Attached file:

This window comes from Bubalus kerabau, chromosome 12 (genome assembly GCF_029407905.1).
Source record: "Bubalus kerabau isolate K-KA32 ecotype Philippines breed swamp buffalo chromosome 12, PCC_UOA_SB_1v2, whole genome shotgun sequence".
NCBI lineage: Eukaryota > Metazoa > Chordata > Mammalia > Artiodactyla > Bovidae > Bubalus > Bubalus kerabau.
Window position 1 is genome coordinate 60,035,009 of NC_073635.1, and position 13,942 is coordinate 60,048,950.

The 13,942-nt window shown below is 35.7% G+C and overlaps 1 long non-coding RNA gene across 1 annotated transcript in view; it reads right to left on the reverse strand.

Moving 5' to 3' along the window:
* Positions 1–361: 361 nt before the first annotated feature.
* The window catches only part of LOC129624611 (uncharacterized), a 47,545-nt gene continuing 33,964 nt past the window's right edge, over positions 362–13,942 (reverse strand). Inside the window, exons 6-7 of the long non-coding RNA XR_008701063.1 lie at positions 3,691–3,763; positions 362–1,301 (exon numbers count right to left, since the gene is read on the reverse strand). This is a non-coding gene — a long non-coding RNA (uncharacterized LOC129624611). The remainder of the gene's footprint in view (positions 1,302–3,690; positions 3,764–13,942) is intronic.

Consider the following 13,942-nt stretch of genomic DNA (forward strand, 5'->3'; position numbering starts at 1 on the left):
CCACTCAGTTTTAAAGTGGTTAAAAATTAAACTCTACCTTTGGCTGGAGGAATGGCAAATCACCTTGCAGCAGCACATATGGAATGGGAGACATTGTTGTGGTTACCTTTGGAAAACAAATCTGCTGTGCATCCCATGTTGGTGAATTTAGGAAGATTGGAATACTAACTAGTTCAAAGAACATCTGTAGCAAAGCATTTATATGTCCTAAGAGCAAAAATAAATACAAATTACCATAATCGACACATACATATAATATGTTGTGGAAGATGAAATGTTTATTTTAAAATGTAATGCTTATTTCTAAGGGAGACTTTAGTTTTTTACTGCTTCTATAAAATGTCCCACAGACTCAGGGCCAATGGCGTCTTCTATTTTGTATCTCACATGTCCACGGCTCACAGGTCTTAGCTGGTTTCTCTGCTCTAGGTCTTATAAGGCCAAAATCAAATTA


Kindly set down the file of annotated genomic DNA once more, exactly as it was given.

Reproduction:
This window comes from Bubalus kerabau, chromosome 12 (genome assembly GCF_029407905.1).
Source record: "Bubalus kerabau isolate K-KA32 ecotype Philippines breed swamp buffalo chromosome 12, PCC_UOA_SB_1v2, whole genome shotgun sequence".
NCBI lineage: Eukaryota > Metazoa > Chordata > Mammalia > Artiodactyla > Bovidae > Bubalus > Bubalus kerabau.
Window position 1 is genome coordinate 60,035,009 of NC_073635.1, and position 13,942 is coordinate 60,048,950.

The 13,942-nt window shown below is 35.7% G+C and overlaps 1 long non-coding RNA gene across 1 annotated transcript in view; it reads right to left on the reverse strand.

Moving 5' to 3' along the window:
* Positions 1–361: 361 nt before the first annotated feature.
* The window catches only part of LOC129624611 (uncharacterized), a 47,545-nt gene continuing 33,964 nt past the window's right edge, over positions 362–13,942 (reverse strand). Inside the window, exons 6-7 of the long non-coding RNA XR_008701063.1 lie at positions 3,691–3,763; positions 362–1,301 (exon numbers count right to left, since the gene is read on the reverse strand). This is a non-coding gene — a long non-coding RNA (uncharacterized LOC129624611). The remainder of the gene's footprint in view (positions 1,302–3,690; positions 3,764–13,942) is intronic.

Consider the following 13,942-nt stretch of genomic DNA (forward strand, 5'->3'; position numbering starts at 1 on the left):
CCACTCAGTTTTAAAGTGGTTAAAAATTAAACTCTACCTTTGGCTGGAGGAATGGCAAATCACCTTGCAGCAGCACATATGGAATGGGAGACATTGTTGTGGTTACCTTTGGAAAACAAATCTGCTGTGCATCCCATGTTGGTGAATTTAGGAAGATTGGAATACTAACTAGTTCAAAGAACATCTGTAGCAAAGCATTTATATGTCCTAAGAGCAAAAATAAATACAAATTACCATAATCGACACATACATATAATATGTTGTGGAAGATGAAATGTTTATTTTAAAATGTAATGCTTATTTCTAAGGGAGACTTTAGTTTTTTACTGCTTCTATAAAATGTCCCACAGACTCAGGGCCAATGGCGTCTTCTATTTTGTATCTCACATGTCCACGGCTCACAGGTCTTAGCTGGTTTCTCTGCTCTAGGTCTTATAAGGCCAAAATCAAATTA